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Abraham was Originally Meant to Become a Villain on ‘The Walking Dead’

Published on February 24th, 2023 | Updated on February 24th, 2023 | By FanFest

As a former sheriff’s deputy, Rick Grimes has had many reliable allies during his successful run in The Walking Dead comics. One of the first loyal partners was Sgt. Abraham Ford (Michael Cudlitz) – an imposing figure whose combat skills are unmatched and who exudes potential danger with his short temper. In fact, when the character was created he was intended to become outright villainous due to his anger issues!

After their grueling fight with the tyrannical Governor, Rick and his gradually dwindling band of survivors are in desperate need of reinforcements. Miraculously, their prayers are answered when Abraham arrives on the scene accompanied by Rosita Espinosa and Eugene Porter. His remarkable arsenal of combat training, military experience and leadership skills instantly prove invaluable to Rick’s group as they continue to struggle for survival in a world overrun by zombies.

When alpha males Rick and Abraham clash on the direction of the group, Abraham is initially tempted to eliminate Grimes. However, after a brief altercation between them both, they bury their differences and form an inseparable bond that lasts until Abraham’s untimely death.

Abraham had spent a considerable amount of time as part of Rick’s group, but his original motivation was to become more than just an irritant. In issue 56, he saves Rick from zombies, yet admits to Rosita that his first thought had been for revenge because of the earlier gunpoint altercation. However, this moment forces Abraham into reconsidering his motivations and stops himself from taking action against an ally.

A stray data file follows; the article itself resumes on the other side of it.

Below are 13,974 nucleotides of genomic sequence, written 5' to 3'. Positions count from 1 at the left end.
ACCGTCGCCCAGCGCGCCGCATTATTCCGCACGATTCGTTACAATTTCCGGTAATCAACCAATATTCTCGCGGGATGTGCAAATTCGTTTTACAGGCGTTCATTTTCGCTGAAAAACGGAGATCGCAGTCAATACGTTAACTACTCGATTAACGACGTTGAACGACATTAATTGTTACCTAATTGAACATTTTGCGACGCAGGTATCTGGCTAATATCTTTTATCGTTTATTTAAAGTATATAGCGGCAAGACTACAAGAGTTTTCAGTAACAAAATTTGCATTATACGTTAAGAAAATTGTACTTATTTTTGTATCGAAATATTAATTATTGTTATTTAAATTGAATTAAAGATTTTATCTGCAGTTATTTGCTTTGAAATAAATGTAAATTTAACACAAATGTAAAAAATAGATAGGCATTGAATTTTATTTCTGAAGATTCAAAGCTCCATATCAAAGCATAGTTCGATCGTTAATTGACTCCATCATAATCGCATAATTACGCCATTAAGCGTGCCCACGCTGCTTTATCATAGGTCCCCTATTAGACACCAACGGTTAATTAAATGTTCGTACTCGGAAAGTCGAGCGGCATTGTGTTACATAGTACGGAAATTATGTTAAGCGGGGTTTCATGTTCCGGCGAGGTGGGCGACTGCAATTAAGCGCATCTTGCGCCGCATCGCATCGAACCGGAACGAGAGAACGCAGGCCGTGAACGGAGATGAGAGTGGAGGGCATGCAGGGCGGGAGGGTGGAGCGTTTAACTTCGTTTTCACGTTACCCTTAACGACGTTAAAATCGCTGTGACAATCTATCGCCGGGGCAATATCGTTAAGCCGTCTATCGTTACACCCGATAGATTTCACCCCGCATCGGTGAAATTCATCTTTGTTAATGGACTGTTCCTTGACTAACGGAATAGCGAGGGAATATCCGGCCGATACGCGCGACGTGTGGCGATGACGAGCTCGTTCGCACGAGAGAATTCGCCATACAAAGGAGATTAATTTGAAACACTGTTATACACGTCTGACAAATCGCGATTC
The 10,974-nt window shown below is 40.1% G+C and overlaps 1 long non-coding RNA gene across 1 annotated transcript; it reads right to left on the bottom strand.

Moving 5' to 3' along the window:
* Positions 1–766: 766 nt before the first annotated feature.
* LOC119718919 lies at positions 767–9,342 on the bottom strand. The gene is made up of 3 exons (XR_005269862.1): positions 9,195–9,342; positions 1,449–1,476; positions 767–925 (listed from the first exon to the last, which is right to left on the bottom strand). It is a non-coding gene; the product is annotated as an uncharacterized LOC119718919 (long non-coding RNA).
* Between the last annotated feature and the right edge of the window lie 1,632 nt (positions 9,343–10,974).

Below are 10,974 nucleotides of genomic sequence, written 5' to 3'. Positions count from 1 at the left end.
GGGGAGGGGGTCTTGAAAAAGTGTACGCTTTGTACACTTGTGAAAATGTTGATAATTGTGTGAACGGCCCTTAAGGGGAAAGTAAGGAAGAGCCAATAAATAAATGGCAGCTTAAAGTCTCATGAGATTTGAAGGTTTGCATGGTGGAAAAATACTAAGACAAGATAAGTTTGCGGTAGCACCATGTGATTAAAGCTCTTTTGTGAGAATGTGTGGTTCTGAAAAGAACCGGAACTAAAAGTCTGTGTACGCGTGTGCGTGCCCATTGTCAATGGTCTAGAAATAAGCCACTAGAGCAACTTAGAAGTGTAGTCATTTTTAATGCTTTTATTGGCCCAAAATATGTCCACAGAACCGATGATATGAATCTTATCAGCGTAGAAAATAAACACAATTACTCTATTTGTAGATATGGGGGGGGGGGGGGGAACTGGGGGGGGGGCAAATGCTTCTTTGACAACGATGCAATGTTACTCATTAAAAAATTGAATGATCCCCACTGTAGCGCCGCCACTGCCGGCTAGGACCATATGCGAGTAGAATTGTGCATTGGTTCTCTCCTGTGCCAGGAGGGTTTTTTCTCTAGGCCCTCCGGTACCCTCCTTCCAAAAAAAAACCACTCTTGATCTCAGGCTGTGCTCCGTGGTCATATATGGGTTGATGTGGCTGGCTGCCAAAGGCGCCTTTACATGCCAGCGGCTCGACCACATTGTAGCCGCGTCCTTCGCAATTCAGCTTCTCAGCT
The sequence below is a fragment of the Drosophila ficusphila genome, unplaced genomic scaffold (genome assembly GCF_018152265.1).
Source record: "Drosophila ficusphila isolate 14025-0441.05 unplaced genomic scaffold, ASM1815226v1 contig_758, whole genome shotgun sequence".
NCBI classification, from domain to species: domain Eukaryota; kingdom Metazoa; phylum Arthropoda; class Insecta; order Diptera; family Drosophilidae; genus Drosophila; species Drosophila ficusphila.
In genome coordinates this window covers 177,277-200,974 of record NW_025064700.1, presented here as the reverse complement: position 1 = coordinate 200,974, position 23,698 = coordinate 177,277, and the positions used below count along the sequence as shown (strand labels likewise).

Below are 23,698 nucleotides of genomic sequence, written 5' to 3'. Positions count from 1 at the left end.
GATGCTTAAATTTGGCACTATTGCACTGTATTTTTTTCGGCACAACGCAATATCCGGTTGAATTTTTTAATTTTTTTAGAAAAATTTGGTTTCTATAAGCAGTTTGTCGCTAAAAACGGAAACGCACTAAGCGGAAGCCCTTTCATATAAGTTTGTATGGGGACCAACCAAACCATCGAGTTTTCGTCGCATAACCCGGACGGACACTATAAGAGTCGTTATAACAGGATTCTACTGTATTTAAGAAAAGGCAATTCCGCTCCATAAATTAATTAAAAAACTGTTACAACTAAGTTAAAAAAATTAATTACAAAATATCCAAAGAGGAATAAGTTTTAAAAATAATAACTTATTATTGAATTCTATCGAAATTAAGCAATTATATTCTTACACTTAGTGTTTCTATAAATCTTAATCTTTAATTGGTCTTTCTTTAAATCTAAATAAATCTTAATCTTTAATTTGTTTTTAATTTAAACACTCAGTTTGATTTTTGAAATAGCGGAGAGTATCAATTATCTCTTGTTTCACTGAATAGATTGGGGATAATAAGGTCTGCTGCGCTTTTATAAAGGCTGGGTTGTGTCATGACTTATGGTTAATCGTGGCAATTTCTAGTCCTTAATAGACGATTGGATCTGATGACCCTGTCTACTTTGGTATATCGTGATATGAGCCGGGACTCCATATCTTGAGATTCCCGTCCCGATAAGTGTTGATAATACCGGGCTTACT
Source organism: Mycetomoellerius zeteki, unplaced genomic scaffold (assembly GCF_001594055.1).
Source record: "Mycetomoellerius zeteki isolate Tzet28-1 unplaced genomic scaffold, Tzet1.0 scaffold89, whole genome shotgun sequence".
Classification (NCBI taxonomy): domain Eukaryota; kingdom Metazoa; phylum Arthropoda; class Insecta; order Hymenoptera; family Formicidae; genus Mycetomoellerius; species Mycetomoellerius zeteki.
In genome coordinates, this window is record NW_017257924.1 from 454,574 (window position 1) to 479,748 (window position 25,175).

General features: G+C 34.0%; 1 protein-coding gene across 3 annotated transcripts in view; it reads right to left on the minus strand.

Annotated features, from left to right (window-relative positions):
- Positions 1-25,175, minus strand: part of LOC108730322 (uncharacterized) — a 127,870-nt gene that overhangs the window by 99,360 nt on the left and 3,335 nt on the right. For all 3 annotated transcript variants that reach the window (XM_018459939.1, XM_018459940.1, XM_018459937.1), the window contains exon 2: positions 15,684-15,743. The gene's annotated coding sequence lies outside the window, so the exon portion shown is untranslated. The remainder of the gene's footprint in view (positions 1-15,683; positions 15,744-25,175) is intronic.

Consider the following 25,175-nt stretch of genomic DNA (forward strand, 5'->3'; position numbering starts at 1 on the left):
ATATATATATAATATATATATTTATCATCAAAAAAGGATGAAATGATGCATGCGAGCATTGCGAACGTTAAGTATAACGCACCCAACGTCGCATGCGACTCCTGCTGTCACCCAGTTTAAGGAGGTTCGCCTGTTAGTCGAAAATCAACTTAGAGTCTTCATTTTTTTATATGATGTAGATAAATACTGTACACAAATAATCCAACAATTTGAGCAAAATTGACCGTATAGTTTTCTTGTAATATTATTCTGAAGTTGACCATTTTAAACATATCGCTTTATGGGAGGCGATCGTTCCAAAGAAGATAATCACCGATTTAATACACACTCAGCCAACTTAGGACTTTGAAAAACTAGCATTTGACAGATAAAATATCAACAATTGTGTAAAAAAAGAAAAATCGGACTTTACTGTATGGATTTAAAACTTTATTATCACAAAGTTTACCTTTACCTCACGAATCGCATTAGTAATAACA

Robert Kirkman, Charlie Adlard, and Dave McCaig’s The Walking Dead Deluxe #56 unveils what could have happened had Abraham made one wrong move. Initially, the plan was to make him a villain against Rick but Kirkman later changed his mind. He goes on to explain:

I just loved Abraham as a character. He’s clearly taking a heel turn this issue, but then that cliffhanger brings it all around. He’s a potential villain who maybe, doesn’t want to be. … I was genuinely considering making Abraham a bad guy for a lot of it. It could have gone either way. It wasn’t until I finally got to the end of plotting the issue that I decided to pull things the other way a bit.


Abraham’s journey of self-betterment was one of The Walking Dead’s most notable displays of emotional realism. Rather than an exciting battle or narrow escape, it was Abraham himself who recognized his own anger and made the conscious choice to change—a decision which offered readers a new perspective on how people cope in this post-apocalyptic world. Though author Robert Kirkman initially planned for Rick to face another Shane-esque enemy from within their group, he ultimately decided against it, allowing us all to be reminded that not everyone is driven by malicious machismo when struggling for survival.

Abraham was a physical threat to Rick, and could have had an immense impact on the future of humanity by turning against him. However, Kirkman crafted a much more interesting path – one that favored complex characterization over cheap narrative tricks. Abraham may not live to see humans overcome their zombie enemies, but he will be remembered as someone who helped keep Rick’s group alive instead of being seen as an obstacle in their way.

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as seen on promo graphic


as seen on promo graphic